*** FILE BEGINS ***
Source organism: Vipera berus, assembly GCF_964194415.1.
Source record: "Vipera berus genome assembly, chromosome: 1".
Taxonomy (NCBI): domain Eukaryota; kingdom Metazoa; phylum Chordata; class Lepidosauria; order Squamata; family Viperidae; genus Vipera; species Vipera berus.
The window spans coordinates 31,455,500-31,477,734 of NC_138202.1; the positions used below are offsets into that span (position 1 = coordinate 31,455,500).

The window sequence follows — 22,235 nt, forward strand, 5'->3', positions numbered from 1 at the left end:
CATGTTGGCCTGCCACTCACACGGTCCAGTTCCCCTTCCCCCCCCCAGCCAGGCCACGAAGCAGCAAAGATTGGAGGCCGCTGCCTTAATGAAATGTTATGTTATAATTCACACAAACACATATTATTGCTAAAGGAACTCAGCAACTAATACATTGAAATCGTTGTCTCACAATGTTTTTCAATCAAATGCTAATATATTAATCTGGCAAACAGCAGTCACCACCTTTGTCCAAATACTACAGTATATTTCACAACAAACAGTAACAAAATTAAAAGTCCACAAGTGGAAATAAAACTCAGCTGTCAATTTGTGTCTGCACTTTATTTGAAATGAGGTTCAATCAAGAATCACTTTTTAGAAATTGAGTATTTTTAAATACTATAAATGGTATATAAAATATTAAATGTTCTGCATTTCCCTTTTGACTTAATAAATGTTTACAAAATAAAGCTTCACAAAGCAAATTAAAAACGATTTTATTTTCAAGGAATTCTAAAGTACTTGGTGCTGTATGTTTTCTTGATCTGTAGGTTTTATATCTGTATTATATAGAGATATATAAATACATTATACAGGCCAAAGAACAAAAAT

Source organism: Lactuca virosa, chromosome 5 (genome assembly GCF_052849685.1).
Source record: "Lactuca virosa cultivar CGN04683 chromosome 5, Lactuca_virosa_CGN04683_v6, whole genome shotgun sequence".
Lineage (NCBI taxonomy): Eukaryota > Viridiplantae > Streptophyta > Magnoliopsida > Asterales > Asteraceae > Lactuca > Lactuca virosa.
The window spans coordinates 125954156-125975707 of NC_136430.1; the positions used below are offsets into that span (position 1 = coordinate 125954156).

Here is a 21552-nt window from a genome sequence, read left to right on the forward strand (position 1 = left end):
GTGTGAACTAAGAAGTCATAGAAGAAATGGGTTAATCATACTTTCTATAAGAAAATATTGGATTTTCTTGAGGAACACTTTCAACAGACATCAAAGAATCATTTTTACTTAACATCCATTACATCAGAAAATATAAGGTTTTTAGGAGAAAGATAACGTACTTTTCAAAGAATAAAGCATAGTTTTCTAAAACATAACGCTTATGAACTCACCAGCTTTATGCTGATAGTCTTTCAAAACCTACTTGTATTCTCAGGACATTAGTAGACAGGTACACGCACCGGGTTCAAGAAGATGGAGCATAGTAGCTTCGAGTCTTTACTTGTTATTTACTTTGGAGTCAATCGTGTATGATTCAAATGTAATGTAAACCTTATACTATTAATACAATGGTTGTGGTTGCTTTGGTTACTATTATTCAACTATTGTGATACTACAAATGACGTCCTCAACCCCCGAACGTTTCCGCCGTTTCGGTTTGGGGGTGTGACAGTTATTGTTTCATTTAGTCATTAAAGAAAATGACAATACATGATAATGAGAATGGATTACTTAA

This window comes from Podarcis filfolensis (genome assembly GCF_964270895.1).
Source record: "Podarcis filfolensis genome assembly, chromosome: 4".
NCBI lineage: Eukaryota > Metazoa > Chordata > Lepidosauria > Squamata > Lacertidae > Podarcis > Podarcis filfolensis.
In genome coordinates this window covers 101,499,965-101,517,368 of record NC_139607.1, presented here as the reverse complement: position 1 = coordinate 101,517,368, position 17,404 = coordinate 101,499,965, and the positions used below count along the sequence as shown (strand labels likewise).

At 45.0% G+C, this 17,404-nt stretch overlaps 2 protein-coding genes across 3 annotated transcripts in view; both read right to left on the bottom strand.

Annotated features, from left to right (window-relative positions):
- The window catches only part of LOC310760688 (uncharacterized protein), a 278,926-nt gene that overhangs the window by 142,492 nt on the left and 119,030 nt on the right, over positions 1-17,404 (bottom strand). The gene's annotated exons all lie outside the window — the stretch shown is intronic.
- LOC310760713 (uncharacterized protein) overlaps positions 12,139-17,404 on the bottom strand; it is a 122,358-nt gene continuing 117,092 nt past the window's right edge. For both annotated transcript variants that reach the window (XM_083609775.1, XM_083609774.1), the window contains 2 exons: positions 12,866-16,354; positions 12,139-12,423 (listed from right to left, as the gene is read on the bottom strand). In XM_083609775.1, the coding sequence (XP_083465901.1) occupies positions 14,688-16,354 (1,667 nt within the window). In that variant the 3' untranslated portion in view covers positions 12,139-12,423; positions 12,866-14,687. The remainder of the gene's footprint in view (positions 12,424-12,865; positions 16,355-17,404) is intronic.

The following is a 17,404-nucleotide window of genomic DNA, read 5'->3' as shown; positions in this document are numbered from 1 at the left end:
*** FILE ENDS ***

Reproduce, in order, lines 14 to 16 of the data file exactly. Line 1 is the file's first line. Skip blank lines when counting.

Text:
Source record: "Podarcis filfolensis genome assembly, chromosome: 4".
NCBI lineage: Eukaryota > Metazoa > Chordata > Lepidosauria > Squamata > Lacertidae > Podarcis > Podarcis filfolensis.
In genome coordinates this window covers 101,499,965-101,517,368 of record NC_139607.1, presented here as the reverse complement: position 1 = coordinate 101,517,368, position 17,404 = coordinate 101,499,965, and the positions used below count along the sequence as shown (strand labels likewise).